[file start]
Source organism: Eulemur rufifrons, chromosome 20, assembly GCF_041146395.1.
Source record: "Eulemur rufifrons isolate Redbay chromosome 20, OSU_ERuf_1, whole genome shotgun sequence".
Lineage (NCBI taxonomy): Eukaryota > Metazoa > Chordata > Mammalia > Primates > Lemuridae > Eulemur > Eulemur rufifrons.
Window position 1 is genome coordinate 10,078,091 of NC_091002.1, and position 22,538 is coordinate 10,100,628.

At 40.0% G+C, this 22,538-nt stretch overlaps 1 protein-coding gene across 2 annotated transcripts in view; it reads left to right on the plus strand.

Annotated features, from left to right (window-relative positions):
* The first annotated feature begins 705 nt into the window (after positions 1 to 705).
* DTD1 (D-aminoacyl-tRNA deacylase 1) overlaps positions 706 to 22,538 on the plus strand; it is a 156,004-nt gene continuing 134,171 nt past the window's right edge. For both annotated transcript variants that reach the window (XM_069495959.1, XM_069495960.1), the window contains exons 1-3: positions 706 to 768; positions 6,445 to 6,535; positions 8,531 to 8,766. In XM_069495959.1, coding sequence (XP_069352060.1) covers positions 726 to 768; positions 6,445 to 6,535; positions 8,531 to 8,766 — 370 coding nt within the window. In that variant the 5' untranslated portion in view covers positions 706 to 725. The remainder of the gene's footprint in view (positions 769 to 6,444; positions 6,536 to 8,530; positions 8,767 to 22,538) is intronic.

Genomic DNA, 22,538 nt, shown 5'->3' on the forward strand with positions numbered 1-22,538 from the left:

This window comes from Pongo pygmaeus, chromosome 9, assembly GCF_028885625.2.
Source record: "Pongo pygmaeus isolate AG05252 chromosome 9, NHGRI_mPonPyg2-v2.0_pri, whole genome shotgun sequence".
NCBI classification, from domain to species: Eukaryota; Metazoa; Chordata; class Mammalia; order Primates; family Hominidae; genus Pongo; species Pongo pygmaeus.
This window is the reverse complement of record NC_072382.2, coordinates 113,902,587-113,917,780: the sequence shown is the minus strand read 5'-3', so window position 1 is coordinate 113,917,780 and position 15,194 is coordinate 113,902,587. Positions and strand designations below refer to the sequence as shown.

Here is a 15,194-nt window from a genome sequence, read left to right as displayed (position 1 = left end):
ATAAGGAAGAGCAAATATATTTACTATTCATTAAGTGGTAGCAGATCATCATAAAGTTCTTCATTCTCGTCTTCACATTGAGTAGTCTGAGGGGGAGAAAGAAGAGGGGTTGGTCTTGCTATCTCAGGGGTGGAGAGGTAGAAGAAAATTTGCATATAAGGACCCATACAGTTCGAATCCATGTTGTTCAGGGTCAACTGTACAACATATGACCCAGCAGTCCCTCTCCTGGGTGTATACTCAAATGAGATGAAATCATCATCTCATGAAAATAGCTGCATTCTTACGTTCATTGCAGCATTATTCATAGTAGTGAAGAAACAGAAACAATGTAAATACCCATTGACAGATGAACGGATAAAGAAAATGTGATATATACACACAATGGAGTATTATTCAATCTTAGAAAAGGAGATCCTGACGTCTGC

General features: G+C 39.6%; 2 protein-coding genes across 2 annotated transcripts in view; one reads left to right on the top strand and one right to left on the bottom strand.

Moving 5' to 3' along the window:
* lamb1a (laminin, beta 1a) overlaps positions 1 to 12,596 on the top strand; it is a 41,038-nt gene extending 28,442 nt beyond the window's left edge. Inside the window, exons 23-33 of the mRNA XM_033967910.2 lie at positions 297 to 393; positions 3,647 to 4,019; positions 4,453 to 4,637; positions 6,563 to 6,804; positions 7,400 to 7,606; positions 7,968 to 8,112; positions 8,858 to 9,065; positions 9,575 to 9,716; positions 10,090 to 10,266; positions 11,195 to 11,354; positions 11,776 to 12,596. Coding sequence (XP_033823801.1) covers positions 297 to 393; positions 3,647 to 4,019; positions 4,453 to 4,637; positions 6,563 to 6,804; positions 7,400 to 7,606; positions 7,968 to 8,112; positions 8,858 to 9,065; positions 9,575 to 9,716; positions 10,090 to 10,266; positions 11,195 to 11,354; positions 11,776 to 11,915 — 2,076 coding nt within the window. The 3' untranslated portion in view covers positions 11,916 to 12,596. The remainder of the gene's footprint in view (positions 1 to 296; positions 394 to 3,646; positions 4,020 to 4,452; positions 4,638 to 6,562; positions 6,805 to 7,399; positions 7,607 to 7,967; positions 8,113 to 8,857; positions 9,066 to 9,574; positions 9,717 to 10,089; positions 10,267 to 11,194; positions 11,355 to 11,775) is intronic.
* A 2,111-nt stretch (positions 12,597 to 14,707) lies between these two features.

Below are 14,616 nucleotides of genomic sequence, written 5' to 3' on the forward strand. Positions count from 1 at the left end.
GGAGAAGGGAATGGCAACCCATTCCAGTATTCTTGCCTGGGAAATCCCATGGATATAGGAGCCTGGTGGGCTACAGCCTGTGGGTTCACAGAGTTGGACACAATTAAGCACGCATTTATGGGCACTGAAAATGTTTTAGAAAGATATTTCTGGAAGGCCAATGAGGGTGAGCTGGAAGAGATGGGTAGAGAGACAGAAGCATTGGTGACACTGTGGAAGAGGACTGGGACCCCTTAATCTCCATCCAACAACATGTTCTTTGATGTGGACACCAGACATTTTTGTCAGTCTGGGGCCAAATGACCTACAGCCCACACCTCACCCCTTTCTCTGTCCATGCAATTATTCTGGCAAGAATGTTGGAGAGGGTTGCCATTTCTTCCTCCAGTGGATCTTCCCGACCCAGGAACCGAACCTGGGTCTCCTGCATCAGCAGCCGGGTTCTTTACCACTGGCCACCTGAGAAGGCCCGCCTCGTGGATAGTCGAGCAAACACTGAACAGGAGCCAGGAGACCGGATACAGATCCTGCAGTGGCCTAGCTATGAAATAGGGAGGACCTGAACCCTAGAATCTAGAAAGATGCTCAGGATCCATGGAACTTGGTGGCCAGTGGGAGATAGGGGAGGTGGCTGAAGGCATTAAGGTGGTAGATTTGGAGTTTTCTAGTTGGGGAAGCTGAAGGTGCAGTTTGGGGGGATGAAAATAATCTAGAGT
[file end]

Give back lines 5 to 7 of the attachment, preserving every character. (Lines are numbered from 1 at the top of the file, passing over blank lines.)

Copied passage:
At 40.0% G+C, this 22,538-nt stretch overlaps 1 protein-coding gene across 2 annotated transcripts in view; it reads left to right on the plus strand.

Annotated features, from left to right (window-relative positions):
* The first annotated feature begins 705 nt into the window (after positions 1 to 705).